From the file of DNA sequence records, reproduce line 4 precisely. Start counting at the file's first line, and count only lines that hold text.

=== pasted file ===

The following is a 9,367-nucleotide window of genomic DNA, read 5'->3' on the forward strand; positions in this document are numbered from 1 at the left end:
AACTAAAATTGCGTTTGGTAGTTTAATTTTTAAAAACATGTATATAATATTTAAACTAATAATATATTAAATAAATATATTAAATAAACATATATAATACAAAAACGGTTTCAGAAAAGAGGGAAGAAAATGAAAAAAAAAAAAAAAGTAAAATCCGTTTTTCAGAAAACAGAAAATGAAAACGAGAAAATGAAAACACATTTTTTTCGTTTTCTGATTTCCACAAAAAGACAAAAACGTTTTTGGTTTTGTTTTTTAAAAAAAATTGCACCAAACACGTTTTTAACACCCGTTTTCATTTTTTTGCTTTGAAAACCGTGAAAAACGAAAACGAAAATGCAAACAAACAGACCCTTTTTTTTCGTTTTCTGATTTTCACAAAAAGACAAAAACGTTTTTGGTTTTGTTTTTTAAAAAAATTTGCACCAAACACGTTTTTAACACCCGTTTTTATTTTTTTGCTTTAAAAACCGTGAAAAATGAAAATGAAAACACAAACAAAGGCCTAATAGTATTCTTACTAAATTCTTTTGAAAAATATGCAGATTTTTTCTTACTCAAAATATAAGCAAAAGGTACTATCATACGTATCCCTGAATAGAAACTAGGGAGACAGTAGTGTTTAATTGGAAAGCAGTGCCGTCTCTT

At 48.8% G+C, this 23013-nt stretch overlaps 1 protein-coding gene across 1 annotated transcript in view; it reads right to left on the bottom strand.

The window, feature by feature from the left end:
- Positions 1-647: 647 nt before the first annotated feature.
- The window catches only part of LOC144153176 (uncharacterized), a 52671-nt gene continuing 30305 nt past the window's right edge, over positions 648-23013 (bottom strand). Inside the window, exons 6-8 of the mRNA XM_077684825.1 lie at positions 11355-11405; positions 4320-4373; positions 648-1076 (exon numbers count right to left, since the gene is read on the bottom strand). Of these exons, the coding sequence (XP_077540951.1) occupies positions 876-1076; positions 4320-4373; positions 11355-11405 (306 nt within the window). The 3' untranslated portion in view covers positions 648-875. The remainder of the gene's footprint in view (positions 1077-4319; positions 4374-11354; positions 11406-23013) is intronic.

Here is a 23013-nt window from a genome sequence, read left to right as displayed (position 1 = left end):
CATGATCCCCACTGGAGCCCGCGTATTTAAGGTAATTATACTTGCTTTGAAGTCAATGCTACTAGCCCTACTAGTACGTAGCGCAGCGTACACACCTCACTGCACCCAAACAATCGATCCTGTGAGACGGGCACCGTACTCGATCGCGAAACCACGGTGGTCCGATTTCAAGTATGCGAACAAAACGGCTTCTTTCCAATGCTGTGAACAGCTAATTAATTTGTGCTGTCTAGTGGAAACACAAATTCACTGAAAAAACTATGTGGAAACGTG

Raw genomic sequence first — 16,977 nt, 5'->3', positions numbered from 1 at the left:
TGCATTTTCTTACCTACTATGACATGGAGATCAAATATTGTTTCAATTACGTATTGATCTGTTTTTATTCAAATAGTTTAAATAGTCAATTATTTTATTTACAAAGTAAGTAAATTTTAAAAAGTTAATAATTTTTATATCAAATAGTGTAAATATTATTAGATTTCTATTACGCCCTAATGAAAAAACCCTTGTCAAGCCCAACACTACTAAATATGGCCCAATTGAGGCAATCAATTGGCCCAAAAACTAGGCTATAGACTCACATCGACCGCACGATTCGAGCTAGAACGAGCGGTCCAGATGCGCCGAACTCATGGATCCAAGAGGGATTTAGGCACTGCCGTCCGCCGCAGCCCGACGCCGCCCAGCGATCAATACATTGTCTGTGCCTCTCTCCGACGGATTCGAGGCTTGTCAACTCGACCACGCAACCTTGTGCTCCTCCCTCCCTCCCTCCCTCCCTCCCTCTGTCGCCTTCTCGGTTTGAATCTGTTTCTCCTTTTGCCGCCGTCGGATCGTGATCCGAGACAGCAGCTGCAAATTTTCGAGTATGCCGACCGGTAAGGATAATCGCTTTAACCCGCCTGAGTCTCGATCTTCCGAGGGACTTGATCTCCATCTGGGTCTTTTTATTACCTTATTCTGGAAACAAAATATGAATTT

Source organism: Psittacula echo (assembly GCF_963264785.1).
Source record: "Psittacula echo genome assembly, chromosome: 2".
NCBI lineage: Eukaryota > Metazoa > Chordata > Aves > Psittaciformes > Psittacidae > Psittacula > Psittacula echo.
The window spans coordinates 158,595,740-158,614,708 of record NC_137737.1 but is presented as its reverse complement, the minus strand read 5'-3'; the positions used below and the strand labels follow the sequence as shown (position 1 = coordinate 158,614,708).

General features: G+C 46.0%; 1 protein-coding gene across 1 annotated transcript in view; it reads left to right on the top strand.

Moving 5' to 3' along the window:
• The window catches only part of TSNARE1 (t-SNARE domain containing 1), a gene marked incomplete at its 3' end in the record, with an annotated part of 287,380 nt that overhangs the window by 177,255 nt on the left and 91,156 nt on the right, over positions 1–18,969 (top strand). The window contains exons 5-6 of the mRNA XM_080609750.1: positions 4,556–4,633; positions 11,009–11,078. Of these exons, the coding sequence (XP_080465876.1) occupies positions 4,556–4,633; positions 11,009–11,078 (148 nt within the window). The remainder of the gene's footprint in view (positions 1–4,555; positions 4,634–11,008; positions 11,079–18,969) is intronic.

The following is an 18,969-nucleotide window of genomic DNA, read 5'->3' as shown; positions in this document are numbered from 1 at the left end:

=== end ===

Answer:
The window, feature by feature from the left end: